Table 2 summarizes univariable and multivariable risk factors for anti-HIV among recent initiates into injecting recruited from the 2001 and 2004 samples. In the univariable analysis, decreased odds of anti-HIV were associated with being recruited in 2004 (OR = 0.1, 95% CI: 0.05 to 0.21) and with ever being tested for HIV compared with those who had not been tested (OR = 0.5, 95% CI: 0.30 to 0.91). Increased odds of anti-HIV were associated with being female versus male (OR = 2.1, 95% CI: 1.21 to 3.72) and with injecting drugs daily versus less than daily (OR = 1.9, 95% CI: 1.04 to 3.41). In terms of injecting risk behaviors, increased odds of anti-HIV were associated with injecting with a used needle/syringe in the past 4 weeks (OR = 2.4, 95% CI: 1.35 to 4.42), using a filter in which someone had previously put their needle/syringe to draw up drugs (OR = 2.6, 95% CI: 1.52 to 4.56), frontloading (OR = 4.7, 95% CI: 2.44 to 9.08), and reusing the same needle more than once for injecting (OR = 2.4, 95% CI: 1.29 to 4.44). Increased odds of anti-HIV were also associated with exchanging sex for money, drugs, or goods in the past 4 weeks (OR = 3.02, 95% CI: 1.44 to 6.33). Odds of anti-HIV increased by each year of injection (OR = 1.5, 95% CI: 1.14 to 2.00) but not with age (OR = 1.0, 95% CI: 0.92 to 1.06).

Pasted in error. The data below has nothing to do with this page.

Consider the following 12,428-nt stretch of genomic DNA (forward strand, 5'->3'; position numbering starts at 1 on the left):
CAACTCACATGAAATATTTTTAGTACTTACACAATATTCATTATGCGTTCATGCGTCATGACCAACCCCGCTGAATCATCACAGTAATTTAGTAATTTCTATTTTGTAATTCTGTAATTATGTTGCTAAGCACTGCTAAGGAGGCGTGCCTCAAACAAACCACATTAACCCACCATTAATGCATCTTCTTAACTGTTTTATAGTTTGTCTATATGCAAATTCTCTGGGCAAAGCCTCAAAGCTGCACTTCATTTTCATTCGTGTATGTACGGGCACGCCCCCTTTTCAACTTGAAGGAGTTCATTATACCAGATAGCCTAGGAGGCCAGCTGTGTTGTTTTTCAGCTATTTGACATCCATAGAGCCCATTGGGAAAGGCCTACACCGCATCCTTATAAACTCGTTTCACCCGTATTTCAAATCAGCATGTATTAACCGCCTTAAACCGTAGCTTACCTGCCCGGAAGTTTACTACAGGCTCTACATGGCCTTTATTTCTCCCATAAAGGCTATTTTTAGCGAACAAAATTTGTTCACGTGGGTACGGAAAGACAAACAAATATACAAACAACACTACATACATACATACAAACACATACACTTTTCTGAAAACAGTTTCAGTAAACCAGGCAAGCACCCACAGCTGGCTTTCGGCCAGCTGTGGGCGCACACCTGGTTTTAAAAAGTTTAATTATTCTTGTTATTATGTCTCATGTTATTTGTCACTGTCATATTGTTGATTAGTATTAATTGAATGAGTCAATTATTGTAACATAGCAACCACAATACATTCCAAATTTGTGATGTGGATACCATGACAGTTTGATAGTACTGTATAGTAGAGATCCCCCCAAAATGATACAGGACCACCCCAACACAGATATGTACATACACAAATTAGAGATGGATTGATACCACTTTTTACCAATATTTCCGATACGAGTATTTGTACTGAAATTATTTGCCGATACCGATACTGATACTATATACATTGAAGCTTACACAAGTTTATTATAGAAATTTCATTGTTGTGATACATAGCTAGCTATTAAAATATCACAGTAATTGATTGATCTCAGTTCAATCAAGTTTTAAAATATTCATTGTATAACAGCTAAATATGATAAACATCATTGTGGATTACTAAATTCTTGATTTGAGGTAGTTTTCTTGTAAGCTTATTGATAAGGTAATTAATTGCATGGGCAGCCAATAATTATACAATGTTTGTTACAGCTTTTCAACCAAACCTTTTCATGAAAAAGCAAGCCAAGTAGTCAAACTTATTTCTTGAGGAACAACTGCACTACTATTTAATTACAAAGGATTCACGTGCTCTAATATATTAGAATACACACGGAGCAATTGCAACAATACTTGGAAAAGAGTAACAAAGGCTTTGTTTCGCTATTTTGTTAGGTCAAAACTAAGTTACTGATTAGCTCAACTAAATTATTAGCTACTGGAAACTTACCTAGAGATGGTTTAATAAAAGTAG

After adjustment, 5 variables remained associated with anti-HIV in the multivariable model. Decreased odds of anti-HIV remained associated with IDUs recruited in 2004 compared with 2001 (OR = 0.1, 95% CI: 0.05 to 0.25). Odds of HIV increased per year of injection (OR = 1.4, 95% CI: 1.01 to 2.0) and were higher among IDUs who reported frontloading in the past 4 weeks compared with those who had not (OR = 3.1, 95% CI: 1.44 to 6.79). Increased odds of anti-HIV were higher among IDUs who reported exchanging sex in the past 4 weeks compared with those who had not (OR = 2.5, 95% CI: 1.01 to 6.28). Decreased odds of anti-HIV were associated with IDUs who reported ever experiencing drug treatment compared with those with no experience (OR = 0.4, 95% CI: −0.14 to 0.95). There was no evidence of an interaction between time and any covariates.